Definitions

from The American Heritage® Dictionary of the English Language, 4th Edition

  • transitive v. To put into or introduce as if by pouring: infused new vigor into the movement.
  • transitive v. To fill or cause to be filled with something: infused them with a love of the land.
  • transitive v. To steep or soak without boiling in order to extract soluble elements or active principles.
  • transitive v. To flavor or scent (a liquid) by steeping ingredients in it: "He would infuse . . . vegetable oil with the pungent taste of scallions” ( Nina Simonds).
  • transitive v. To introduce (a solution) into the body through a vein for therapeutic purposes.

from Wiktionary, Creative Commons Attribution/Share-Alike License

  • v. To cause to become an element of something; to insert or fill.
  • v. To steep in a liquid, so as to extract the soluble constituents (usually medicinal or herbal).
  • v. To instill as a quality.
  • v. To undergo infusion.
  • v. To tincture.
  • v. To saturate.

from the GNU version of the Collaborative International Dictionary of English

  • transitive v. To pour in, as a liquid; to pour (into or upon); to shed.
  • transitive v. To instill, as principles or qualities; to introduce.
  • transitive v. To inspire; to inspirit or animate; to fill; -- followed by with.
  • transitive v. To steep in water or other fluid without boiling, for the propose of extracting medicinal qualities; to soak.
  • transitive v. To make an infusion with, as an ingredient; to tincture; to saturate.
  • n. Infusion.

from The Century Dictionary and Cyclopedia

  • To pour in or into, as a liquid; introduce and pervade with, as an ingredient: as, to infuse a flavor into sauce.
  • To introduce as by pouring; cause to penetrate; insinuate; instil: with into: chiefly in figurative uses.
  • To steep; extract the principles or qualities of, as a vegetable substance, by pouring a liquid upon it; make an infusion of.
  • To affect or modify by infusion; mingle; hence, to imbue; tinge: followed by with.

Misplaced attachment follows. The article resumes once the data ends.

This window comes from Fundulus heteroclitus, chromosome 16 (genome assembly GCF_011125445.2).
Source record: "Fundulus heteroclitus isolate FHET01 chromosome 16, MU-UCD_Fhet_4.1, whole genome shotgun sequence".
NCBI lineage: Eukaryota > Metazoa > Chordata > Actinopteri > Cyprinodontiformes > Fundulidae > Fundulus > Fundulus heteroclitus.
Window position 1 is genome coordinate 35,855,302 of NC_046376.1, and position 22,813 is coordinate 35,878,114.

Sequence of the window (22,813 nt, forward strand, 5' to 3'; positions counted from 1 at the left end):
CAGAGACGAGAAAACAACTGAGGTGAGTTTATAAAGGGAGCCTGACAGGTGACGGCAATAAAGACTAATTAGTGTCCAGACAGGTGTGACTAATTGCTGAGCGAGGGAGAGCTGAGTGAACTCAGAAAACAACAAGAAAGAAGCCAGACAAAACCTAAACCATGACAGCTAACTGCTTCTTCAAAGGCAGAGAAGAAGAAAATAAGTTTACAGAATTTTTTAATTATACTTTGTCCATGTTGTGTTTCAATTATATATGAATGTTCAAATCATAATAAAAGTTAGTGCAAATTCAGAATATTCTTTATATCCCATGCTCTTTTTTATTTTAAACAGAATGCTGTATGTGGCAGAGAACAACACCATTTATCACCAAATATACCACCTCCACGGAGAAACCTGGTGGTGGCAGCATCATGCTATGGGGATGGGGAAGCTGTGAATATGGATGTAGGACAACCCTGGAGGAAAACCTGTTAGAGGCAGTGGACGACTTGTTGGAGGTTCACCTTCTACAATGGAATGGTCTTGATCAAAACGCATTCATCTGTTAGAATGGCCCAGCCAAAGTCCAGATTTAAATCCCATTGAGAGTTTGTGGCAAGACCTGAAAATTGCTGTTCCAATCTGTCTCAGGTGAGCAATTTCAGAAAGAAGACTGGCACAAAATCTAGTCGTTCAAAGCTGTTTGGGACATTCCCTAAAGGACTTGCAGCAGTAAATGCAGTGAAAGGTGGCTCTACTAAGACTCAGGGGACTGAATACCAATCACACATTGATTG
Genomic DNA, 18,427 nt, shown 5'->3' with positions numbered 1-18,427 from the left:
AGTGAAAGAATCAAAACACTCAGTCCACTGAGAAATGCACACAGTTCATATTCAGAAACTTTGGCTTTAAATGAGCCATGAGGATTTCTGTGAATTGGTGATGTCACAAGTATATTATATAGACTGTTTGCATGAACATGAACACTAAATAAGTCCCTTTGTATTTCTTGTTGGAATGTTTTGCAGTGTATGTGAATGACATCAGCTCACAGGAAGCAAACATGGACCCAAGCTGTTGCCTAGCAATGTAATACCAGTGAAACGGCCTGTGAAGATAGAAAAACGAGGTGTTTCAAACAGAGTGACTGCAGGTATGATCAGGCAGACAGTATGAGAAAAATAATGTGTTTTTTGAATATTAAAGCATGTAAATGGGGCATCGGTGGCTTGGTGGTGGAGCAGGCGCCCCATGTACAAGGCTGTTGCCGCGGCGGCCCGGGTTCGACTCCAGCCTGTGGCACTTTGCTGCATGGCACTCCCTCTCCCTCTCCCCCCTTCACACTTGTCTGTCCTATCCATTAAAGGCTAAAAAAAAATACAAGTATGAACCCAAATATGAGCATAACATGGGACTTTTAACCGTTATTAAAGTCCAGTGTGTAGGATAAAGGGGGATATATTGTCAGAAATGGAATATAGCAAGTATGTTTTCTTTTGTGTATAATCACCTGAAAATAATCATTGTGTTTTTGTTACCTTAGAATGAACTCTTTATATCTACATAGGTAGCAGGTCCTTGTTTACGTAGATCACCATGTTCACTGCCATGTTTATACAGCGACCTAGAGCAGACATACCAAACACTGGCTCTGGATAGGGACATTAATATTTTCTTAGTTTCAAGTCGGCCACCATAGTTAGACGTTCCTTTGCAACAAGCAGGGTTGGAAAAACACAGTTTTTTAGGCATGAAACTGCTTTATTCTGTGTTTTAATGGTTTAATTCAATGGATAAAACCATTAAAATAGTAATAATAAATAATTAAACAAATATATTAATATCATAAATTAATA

• To pour, or pour out; shed; diffuse.
  • n. An infusion.

from WordNet 3.0 Copyright 2006 by Princeton University. All rights reserved.

  • v. introduce into the body through a vein, for therapeutic purposes
  • v. teach and impress by frequent repetitions or admonitions
  • v. let sit in a liquid to extract a flavor or to cleanse
  • v. fill, as with a certain quality
  • v. undergo the process of infusion

Etymologies

Middle English infusen, from Old French infuser, from Latin īnfundere, īnfūs- : in-, in; see in-2 + fundere, to pour; see gheu- in Indo-European roots.
(American Heritage® Dictionary of the English Language, Fourth Edition)
Latin [in]fu(n)do fu(n)dere fusi fusum: to pour. (Wiktionary)

Examples

  • What is especially bad is that one does not need to "fix" (as in infuse to every member) the same bad mutation in every individual for bad mutations to degrade an entire population.

    The Weasel Thread

  • I’m sure Rosenberg found a way in infuse more “Edward” without taking away from Bella’s heartache.

    Twilight Lexicon » Buddy TV On New Moon

  • The band will "infuse" two short (silent) films with their "rambunctious, anthemic sound."

    Events Roundup: February 13, 2009

  • And the proposal uses the word "infuse", which I usually associate with cooking, but which also has Protestant roots in reference to the Holy Spirit or Divine Grace.

    Is this a generalization I see before me?

  • Roberto Alomar to the Mets would "infuse" some upper-level talent in the name of Alex Escobar into the system.

    USATODAY.com - Indians 2002 prospect report

  • Into this existing set of shared understandings of how the world operates, it is necessary to 'infuse' the appropriate set of Marxian conceptions both around the essential nature of capital/labour relations and the consciousness of the working class as an objective entity in relation to capital.

    British Blogs

  • Instead of giving a couple of set recipes, it gave a basic custard recipe and then ingredients to "infuse" (step one), to "add" (step two) and to "mix in" (step three), depending on your taste.

    post-gazette.com - News

  • One or two CMs had apparently received a government grant that they were using to pay a few faculty to listen to them explain how to "infuse" their left-wing ideology into all of their classes, but no one seemed to take them very seriously.

    Latest Articles

  • Acceptable Afghan-American voices such as Khaled Hosseini (The Kite Runner) and Awista Ayub (Kabul Girls Soccer Club) reiterate the notion that suburban America can "infuse" Afghans with freedom.

    Burkas and bikinis

  • The other day, in the last meeting of the Arab foreign ministers, he said that it is important that we "infuse" the peace process with blood."

    Thursday, August 31, 2006

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